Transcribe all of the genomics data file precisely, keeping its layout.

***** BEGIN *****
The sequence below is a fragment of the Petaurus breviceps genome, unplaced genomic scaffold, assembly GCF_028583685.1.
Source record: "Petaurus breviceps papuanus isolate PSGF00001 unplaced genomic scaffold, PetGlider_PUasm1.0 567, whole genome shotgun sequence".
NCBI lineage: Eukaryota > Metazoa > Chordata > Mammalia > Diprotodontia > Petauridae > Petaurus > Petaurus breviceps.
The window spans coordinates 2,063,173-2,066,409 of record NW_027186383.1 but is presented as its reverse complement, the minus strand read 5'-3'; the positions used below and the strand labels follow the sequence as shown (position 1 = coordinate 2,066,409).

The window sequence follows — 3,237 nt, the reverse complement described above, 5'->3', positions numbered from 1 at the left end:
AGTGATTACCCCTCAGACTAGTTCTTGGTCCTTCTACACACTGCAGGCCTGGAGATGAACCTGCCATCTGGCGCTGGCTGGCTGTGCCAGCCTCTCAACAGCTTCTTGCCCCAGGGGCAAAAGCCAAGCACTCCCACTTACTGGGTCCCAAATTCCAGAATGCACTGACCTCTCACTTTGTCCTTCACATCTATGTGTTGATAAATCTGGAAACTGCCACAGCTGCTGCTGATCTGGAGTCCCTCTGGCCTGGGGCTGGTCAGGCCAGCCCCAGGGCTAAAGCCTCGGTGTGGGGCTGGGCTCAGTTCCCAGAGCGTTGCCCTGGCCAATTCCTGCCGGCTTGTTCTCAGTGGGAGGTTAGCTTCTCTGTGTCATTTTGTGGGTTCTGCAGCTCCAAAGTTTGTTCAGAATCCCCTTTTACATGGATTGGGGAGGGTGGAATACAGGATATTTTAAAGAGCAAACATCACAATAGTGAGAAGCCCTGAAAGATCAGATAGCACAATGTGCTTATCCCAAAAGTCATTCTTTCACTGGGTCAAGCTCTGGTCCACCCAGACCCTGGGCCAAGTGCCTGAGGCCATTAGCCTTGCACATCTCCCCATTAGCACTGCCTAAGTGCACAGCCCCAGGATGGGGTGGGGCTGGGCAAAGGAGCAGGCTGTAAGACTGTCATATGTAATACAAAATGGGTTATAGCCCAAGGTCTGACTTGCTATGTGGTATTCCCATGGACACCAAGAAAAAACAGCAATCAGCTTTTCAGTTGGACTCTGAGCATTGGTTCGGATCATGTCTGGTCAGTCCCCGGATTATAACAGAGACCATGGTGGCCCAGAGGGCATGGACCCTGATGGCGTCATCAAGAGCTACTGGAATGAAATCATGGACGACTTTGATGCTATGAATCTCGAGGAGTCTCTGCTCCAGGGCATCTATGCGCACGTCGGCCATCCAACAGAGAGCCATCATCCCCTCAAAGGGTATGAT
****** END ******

The sequence below is a fragment of the Petaurus breviceps genome, unplaced genomic scaffold, assembly GCF_028583685.1.
Source record: "Petaurus breviceps papuanus isolate PSGF00001 unplaced genomic scaffold, PetGlider_PUasm1.0 567, whole genome shotgun sequence".
NCBI lineage: Eukaryota > Metazoa > Chordata > Mammalia > Diprotodontia > Petauridae > Petaurus > Petaurus breviceps.
The window spans coordinates 2,063,173-2,066,409 of record NW_027186383.1 but is presented as its reverse complement, the minus strand read 5'-3'; the positions used below and the strand labels follow the sequence as shown (position 1 = coordinate 2,066,409).

The window sequence follows — 3,237 nt, the reverse complement described above, 5'->3', positions numbered from 1 at the left end:
AGTGATTACCCCTCAGACTAGTTCTTGGTCCTTCTACACACTGCAGGCCTGGAGATGAACCTGCCATCTGGCGCTGGCTGGCTGTGCCAGCCTCTCAACAGCTTCTTGCCCCAGGGGCAAAAGCCAAGCACTCCCACTTACTGGGTCCCAAATTCCAGAATGCACTGACCTCTCACTTTGTCCTTCACATCTATGTGTTGATAAATCTGGAAACTGCCACAGCTGCTGCTGATCTGGAGTCCCTCTGGCCTGGGGCTGGTCAGGCCAGCCCCAGGGCTAAAGCCTCGGTGTGGGGCTGGGCTCAGTTCCCAGAGCGTTGCCCTGGCCAATTCCTGCCGGCTTGTTCTCAGTGGGAGGTTAGCTTCTCTGTGTCATTTTGTGGGTTCTGCAGCTCCAAAGTTTGTTCAGAATCCCCTTTTACATGGATTGGGGAGGGTGGAATACAGGATATTTTAAAGAGCAAACATCACAATAGTGAGAAGCCCTGAAAGATCAGATAGCACAATGTGCTTATCCCAAAAGTCATTCTTTCACTGGGTCAAGCTCTGGTCCACCCAGACCCTGGGCCAAGTGCCTGAGGCCATTAGCCTTGCACATCTCCCCATTAGCACTGCCTAAGTGCACAGCCCCAGGATGGGGTGGGGCTGGGCAAAGGAGCAGGCTGTAAGACTGTCATATGTAATACAAAATGGGTTATAGCCCAAGGTCTGACTTGCTATGTGGTATTCCCATGGACACCAAGAAAAAACAGCAATCAGCTTTTCAGTTGGACTCTGAGCATTGGTTCGGATCATGTCTGGTCAGTCCCCGGATTATAACAGAGACCATGGTGGCCCAGAGGGCATGGACCCTGATGGCGTCATCAAGAGCTACTGGAATGAAATCATGGACGACTTTGATGCTATGAATCTCGAGGAGTCTCTGCTCCAGGGCATCTATGCGCACGTCGGCCATCCAACAGAGAGCCATCATCCCCTCAAAGGGTATGAT